*** DEBUG END ***

TV review: Time, Union with David Olusoga, and Lenny Henry: One of a kind

03 November 2023

BBC/Matt Squire

Abi (Tamara Lawrance), an inmate, talks to the prison chaplain, Marie-Louise (Siobhan Finnernan), in Time (BBC1, Sundays)

Abi (Tamara Lawrance), an inmate, talks to the prison chaplain, Marie-Louise (Siobhan Finnernan), in Time (BBC1, Sundays)

WORK does not pay, prison does not work, is the stance of the second series of the Roman Catholic writer Jimmy McGovern’s prison drama Time (BBC1, Sundays). HM Prison Carlingford, a women’s prison, is a well-worked mesh of dysfunction, desperation, and violence; and yet McGovern’s handling of pace and character pulls us into his world.

Ensemble playing by the mainly female cast is amazing. Opening with Jodie Whittaker’s Orla organising her children’s breakfast, the mother appears poised and dressed for a day at the office

A close-up of Orla jolting along in a prison van, screaming at the driver to give her a phone, to let her children know what has happened, conveys the black suit’s failed purpose. Orla’s cellmates are Abi (Tamara Lawrance), who is outed for infanticide, and a heroin addict, Kelsey (Bella Ramsey), whose prison medical reveals pregnancy.

Kelsey is a compelling mix of street sassiness and vulnerability, and, learning that keeping the baby leads to a shorter sentence, she discovers a newly minted future. Weaving between incarcerated lead characters and prison-staff chorus is the chaplain, Marie-Louise (played by Siobhan Finneran), who does not mention God, and keeps a therapeutic silence when her flock raise practical woes outside her scope.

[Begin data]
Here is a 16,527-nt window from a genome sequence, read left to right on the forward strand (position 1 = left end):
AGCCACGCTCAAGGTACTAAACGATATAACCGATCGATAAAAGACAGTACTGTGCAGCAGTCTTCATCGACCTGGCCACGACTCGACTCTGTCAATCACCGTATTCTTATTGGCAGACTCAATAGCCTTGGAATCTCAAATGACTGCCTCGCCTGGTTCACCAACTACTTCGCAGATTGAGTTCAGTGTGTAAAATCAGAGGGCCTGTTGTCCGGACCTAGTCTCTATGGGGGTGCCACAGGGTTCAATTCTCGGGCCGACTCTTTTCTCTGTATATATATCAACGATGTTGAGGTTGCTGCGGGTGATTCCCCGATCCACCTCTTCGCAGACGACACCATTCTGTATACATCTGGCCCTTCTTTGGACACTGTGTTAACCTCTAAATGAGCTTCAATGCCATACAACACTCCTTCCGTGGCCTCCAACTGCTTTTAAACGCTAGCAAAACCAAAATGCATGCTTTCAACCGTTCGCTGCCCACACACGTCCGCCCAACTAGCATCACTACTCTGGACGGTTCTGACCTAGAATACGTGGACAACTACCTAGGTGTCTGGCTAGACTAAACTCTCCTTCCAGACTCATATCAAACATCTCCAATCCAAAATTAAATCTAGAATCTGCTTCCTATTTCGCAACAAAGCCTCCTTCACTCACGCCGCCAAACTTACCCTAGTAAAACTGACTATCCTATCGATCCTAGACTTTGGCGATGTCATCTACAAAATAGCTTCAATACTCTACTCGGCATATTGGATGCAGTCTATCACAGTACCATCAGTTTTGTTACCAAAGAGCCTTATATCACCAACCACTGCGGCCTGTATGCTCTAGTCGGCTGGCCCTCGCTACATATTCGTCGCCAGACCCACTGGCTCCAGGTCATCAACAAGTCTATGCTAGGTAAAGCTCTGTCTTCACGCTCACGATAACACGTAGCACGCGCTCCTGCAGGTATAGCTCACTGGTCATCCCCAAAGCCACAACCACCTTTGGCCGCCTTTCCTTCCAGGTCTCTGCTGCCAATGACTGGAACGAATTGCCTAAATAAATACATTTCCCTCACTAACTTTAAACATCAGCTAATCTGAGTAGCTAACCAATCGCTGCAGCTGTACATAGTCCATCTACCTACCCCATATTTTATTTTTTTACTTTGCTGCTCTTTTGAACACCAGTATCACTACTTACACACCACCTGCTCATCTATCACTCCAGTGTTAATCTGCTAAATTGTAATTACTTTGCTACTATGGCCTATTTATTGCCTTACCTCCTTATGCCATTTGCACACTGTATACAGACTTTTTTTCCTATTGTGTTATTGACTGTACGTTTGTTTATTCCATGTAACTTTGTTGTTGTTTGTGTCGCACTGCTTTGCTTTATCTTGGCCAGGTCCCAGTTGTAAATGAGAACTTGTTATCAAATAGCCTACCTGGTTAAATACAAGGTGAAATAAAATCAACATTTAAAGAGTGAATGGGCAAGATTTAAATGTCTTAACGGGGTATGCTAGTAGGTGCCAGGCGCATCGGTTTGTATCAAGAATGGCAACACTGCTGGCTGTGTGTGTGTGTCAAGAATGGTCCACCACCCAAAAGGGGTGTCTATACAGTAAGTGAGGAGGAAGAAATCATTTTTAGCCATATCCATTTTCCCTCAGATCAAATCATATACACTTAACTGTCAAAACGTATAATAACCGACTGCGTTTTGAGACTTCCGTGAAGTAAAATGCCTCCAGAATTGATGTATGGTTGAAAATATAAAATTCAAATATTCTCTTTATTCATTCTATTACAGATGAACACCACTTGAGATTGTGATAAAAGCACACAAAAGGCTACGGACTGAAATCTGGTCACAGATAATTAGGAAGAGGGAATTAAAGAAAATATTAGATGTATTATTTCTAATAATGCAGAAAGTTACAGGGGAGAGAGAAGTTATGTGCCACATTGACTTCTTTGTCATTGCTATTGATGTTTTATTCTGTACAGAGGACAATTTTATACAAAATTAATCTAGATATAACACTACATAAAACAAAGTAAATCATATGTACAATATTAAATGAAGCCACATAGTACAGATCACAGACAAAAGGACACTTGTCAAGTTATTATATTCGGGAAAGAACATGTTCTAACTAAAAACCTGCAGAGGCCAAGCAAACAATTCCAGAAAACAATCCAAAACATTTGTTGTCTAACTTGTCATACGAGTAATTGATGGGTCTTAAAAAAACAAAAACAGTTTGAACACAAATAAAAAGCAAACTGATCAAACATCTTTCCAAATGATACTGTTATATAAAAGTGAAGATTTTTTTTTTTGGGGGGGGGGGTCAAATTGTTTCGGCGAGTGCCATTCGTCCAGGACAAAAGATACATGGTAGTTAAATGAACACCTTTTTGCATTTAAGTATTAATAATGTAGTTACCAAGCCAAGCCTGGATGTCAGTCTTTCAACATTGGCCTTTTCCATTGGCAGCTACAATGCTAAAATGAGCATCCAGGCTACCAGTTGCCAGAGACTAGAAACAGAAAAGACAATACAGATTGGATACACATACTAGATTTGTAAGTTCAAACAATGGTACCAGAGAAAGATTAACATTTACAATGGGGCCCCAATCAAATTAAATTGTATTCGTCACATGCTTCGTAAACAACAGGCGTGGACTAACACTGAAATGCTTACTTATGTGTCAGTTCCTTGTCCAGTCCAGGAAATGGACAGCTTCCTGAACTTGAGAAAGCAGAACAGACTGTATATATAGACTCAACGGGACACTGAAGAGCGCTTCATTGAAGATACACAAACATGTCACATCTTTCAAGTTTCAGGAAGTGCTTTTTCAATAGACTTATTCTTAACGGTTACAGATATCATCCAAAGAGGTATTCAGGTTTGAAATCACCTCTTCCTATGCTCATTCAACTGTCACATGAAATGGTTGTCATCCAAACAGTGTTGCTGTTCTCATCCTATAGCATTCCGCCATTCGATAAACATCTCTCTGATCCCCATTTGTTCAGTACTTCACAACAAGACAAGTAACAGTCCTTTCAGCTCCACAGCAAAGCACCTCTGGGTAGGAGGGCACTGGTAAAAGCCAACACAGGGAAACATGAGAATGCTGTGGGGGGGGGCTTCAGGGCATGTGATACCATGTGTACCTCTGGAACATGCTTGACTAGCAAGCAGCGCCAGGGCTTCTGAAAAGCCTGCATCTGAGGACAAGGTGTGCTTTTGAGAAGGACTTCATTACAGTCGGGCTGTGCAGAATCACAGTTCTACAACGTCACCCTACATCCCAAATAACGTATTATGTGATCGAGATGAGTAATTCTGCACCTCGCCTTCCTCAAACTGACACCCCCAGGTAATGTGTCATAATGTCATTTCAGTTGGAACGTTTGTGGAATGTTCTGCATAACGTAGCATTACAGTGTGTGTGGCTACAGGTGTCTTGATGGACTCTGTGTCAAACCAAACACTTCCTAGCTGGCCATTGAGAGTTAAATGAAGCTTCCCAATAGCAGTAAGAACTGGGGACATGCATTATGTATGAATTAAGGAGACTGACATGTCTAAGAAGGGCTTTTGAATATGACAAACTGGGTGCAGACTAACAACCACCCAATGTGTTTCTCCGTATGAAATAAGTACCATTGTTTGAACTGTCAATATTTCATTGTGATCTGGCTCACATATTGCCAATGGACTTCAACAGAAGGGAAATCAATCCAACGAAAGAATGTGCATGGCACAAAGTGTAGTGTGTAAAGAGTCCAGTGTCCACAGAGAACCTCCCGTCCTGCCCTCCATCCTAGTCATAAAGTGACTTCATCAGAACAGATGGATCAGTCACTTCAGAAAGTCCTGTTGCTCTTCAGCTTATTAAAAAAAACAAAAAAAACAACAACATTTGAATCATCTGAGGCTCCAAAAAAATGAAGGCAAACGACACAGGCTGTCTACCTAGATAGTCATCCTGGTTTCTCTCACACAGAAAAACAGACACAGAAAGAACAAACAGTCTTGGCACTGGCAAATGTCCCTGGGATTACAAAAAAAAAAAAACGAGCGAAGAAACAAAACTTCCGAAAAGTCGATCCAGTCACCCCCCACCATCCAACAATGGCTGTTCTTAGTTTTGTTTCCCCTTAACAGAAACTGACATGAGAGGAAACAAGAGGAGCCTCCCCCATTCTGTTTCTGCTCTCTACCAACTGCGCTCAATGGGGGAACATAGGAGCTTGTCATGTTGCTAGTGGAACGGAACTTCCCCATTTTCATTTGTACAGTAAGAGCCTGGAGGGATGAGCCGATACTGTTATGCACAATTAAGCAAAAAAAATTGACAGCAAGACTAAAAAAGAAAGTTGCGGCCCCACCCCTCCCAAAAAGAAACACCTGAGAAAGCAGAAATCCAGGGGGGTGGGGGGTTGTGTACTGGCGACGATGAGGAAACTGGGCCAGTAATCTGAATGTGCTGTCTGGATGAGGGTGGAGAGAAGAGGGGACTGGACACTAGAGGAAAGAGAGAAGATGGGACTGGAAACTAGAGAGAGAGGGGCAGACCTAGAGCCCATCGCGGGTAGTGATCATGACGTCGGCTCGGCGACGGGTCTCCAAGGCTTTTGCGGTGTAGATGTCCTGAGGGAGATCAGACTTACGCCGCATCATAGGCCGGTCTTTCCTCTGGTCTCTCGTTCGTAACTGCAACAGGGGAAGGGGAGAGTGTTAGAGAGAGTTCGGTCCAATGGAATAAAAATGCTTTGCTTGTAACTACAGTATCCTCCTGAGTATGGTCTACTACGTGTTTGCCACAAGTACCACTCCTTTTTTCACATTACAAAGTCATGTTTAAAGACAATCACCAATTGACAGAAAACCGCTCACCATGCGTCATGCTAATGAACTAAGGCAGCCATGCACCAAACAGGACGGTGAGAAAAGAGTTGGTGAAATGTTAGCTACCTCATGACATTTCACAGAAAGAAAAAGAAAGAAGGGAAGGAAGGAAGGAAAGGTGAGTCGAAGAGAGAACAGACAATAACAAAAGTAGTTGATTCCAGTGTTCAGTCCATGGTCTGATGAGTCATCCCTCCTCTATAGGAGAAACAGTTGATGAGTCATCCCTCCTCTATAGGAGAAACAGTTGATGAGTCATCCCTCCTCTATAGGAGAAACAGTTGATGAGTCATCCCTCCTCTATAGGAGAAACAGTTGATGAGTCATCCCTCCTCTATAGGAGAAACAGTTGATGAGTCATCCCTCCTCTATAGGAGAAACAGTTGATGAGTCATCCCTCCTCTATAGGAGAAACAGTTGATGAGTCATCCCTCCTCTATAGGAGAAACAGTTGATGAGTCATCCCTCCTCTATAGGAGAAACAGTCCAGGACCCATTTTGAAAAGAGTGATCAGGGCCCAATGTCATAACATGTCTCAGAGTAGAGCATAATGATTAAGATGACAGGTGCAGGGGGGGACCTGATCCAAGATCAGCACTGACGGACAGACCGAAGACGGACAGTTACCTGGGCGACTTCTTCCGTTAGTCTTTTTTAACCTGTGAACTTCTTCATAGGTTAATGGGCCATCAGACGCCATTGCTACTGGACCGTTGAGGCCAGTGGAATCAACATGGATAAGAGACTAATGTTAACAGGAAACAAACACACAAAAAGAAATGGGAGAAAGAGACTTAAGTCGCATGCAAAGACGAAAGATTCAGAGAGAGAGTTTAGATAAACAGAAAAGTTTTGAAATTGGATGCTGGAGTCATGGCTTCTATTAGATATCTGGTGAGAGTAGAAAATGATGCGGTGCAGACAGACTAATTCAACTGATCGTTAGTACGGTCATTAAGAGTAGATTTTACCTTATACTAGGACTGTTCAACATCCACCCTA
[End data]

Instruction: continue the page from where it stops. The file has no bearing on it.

Her silence continues under Abi’s interrogation about the exhilaration of “weeping, put-upon women”. Her motivation for a ministry transfer from male prisons distils the hallmarks of engaging TV drama: “Nine out of ten men won’t talk, and nine out of ten women won’t shut up.”

Making excellence appear effortless continued with Union with David Olusoga (BBC2, Monday of last week). Charting Ireland’s journey since the Acts of Union 1800 to independence, the historian told the parallel early-20th-century stories of a Protestant family near Shankhill Road, Belfast, who joined the Ulster Volunteer Force to remain part of the UK, and their Falls Road neighbours, who supported the Easter Rising.

The narrative fast-forwarded to the Troubles, and then Scotland’s derelict Ravenscraig steelworks — a post-industrial landscape of spectral trees: a fitting image for the premise that union appeals most during prosperity and equality.

Sir Lenny Henry’s father, Winston, worked in a Smethwick foundry, and the entertainer credited his mother, Winifred, for a career spanning from New Faces in 1975 to Othello in 2009, and writing TV dramas. While Lenny Henry: One of a kind (ITV1, Thursday of last week) omitted Winifred’s sending her son to Sunday school for 14 years, contributors’ testaments to Sir Lenny’s multi-million-pound charity efforts, and the star’s insistence on a worldwide concept of “neighbour”, speak to the power of his formative Christian years.

Gillean Craig is away.

Browse Church and Charity jobs on the Church Times jobsite

Church Times Bookshop

Save money on books reviewed or featured in the Church Times. To get your reader discount:

> Click on the “Church Times Bookshop” link at the end of the review.

> Call 0845 017 6965 (Mon-Fri, 9.30am-5pm).

The reader discount is valid for two months after the review publication date. E&OE

Forthcoming Events

Green Church Awards

Closing date: 30 June 2024

Read more details about the awards


Festival of Preaching

15-17 September 2024

The festival moves to Cambridge along with a sparkling selection of expert speakers

tickets available



Festival of Faith and Literature

28 February - 2 March 2025

The festival programme is soon to be announced sign up to our newsletter to stay informed about all festival news.

Festival website


ViSIt our Events page for upcoming and past events 

Job of the Week


The Church Times Archive

Read reports from issues stretching back to 1863, search for your parish or see if any of the clergy you know get a mention.

FREE for Church Times subscribers.

Explore the archive

Welcome to the Church Times


To explore the Church Times website fully, please sign in or subscribe.

Non-subscribers can read four articles for free each month. (You will need to register.)